State of the Planet

News from the Columbia Climate School

The Shape of Water: Engaging Budding Scientists to Explore the Deep

hands catch water coming out of a hand pump
Photo: Kelly L from Pexels

Every year on March 22, people across the globe recognize World Water Day. This year, the United Nations announced that its theme for the day will focus on an often overlooked resource that accounts for about 30 percent of all readily available freshwater in the world: “Groundwater: Making the Invisible Visible.” The theme goes to the very core of survival for about 2.5 billion people who depend solely on groundwater — the underground water found in the cracks and spaces between soil, sand, and rock — for their basic daily water needs.

The biggest threats to groundwater — contamination and overuse to the point of depletion — are a direct result of human activity, and the devastating results tend to disproportionately impact the most vulnerable groups

Capitalizing on the expertise of leading scientists, Barnard College of Columbia University has organized a day of hybrid programming on March 22 to explore water access and how it impacts the lives of women and girls.

Martin Stute, adjunct senior research scientist in geochemistry at Columbia University’s Lamont-Doherty Earth Observatory (LDEO) and co-chair of Barnard College’s Environmental Science Department, has a research portfolio that includes the study of contaminant transport in groundwater. It’s a big issue.

Stute will be among the presenters, offering a demonstration of the ways groundwater moves in the earth and how it is vulnerable to contamination.

His program is designed to spark interest and understanding. Using small plexiglass tanks filled with sand as a tool to visualize groundwater flow and transport in an interactive way, Stute will demonstrate key concepts around the science of groundwater. He will show how surface waters and groundwater interact, how groundwater flows much slower than water in rivers, how groundwater is a shared resource, and how pollutants spread widely in the subsurface and can affect water quality.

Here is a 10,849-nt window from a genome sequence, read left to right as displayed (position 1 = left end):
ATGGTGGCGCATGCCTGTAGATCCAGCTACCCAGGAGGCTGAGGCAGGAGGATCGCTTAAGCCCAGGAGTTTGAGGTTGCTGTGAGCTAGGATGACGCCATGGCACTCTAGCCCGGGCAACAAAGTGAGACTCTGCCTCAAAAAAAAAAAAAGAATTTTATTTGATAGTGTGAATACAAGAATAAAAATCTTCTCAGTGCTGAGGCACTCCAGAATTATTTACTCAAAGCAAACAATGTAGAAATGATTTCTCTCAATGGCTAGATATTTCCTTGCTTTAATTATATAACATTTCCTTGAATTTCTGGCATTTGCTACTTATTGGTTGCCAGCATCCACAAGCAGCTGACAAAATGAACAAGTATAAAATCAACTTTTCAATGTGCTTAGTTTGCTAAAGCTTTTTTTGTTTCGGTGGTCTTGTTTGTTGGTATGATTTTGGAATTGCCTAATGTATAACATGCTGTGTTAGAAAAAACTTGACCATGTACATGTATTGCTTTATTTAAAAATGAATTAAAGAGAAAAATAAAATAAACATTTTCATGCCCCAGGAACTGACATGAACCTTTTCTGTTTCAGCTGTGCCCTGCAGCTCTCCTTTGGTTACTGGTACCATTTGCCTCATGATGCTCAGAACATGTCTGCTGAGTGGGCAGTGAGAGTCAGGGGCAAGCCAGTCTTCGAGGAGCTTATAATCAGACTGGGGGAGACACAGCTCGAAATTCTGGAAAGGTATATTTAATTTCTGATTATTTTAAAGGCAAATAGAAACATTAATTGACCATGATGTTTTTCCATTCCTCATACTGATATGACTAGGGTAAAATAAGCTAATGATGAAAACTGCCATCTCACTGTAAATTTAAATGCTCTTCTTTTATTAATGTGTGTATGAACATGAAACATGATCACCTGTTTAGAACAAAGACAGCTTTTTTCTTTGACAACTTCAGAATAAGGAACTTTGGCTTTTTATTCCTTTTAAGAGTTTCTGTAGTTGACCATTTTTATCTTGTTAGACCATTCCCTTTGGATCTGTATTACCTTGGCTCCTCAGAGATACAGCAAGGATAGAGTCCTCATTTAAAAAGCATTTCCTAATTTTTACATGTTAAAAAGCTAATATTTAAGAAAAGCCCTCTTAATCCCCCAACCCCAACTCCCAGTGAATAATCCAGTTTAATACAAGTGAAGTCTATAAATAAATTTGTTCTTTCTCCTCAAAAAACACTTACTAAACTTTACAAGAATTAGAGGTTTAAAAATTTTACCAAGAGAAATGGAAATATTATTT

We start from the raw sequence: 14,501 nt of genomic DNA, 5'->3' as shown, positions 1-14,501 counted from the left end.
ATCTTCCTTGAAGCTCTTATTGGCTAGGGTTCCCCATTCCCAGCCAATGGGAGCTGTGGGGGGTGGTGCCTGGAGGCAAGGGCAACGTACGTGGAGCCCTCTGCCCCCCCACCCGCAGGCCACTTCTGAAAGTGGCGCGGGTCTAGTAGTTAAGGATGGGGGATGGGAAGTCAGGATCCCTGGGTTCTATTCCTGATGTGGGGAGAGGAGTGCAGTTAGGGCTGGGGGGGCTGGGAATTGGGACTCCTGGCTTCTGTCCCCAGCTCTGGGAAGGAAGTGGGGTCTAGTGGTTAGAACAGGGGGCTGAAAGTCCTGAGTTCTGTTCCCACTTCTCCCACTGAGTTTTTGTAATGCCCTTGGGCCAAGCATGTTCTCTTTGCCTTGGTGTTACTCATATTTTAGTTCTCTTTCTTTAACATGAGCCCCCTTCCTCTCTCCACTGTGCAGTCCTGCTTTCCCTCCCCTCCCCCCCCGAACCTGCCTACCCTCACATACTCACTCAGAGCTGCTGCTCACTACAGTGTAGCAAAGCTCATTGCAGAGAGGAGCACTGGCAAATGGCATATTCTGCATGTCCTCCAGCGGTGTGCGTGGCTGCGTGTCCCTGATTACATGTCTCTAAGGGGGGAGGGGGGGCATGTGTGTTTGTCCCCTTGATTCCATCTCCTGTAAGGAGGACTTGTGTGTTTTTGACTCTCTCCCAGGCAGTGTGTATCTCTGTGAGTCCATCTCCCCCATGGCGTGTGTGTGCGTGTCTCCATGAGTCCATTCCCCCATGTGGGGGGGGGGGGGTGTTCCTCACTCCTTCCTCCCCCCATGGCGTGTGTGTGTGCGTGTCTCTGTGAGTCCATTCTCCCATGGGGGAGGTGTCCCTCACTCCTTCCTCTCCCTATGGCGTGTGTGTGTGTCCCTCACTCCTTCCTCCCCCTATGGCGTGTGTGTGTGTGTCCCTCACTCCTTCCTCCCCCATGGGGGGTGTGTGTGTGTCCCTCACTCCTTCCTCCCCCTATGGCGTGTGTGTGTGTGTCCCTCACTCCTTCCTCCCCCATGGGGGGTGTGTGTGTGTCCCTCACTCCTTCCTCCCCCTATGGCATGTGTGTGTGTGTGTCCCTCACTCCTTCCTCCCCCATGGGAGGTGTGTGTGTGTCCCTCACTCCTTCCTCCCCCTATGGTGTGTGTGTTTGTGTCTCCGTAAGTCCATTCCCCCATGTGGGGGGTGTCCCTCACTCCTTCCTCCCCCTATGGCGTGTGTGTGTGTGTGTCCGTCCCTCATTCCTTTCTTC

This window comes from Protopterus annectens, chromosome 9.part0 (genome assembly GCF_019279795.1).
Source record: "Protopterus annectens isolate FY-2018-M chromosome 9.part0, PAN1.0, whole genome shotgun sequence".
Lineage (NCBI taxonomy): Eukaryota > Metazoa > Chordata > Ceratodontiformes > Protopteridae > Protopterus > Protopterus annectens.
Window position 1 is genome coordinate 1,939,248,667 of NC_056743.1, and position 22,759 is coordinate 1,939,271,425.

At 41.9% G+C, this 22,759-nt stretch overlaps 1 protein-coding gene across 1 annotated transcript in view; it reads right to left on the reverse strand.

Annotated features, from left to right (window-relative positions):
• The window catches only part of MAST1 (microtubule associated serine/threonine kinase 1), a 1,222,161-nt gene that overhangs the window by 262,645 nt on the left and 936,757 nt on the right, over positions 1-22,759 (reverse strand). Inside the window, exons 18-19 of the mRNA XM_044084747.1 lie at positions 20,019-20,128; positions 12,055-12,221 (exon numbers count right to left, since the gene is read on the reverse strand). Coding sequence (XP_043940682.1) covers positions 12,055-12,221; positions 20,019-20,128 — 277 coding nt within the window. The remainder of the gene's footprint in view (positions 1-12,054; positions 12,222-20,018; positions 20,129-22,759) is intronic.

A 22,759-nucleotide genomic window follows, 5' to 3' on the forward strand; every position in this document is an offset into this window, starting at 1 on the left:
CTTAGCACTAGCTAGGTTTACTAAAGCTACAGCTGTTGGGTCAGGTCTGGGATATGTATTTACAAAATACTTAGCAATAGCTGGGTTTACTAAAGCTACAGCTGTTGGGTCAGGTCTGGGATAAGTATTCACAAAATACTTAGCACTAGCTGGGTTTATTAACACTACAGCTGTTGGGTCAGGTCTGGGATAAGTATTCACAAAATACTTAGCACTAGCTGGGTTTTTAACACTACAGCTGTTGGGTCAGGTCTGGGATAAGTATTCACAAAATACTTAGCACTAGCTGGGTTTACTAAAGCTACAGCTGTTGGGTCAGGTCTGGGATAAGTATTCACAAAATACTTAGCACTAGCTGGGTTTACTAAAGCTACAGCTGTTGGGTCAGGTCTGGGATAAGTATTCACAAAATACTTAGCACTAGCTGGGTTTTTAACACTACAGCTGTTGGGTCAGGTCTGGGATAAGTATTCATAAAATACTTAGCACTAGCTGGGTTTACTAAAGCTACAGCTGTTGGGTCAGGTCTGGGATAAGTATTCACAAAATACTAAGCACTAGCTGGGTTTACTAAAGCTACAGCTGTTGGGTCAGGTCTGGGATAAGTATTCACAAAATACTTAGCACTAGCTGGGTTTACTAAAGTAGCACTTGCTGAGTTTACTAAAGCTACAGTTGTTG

The day will also feature a lecture by LDEO adjunct senior research scientist and Barnard geochemistry professor Brian Mailloux about his project to monitor coronavirus in wastewater at Barnard; a talk by Sandra Goldmark, Barnard theatre professor and the director of Campus Sustainability and Climate Action, on creating a circular campus by reducing waste and emissions while supporting equity and community resilience; a student panel on environmental activism, with an introduction by Barnard associate director of sustainability Leslie Raucher; and a writing workshop about careers in environmental journalism led by Barnard’s special guest, acclaimed journalist and author Cynthia Barnett. In the evening session, Barnett will be in conversation with Barnard president Sian Leah Beilock.

This discussion is the spring signature event for the Barnard Year of Science, a year-long celebration of the college’s leadership in science, technology, engineering, and math (STEM), underscoring Barnard’s expert faculty, its symbiotic relationship with Columbia, and its location in New York City, which makes it singularly positioned to offer unparalleled opportunities to women who will become tomorrow’s STEM leaders.

Register for the World Water Day events here.

Banner featuring a collage of extreme heat images.

Recent record-breaking heat waves have affected communities across the world. The Extreme Heat Workshop will bring together researchers and practitioners to advance the state of knowledge, identify community needs, and develop a framework for evaluating risks with a focus on climate justice. Register by June 15

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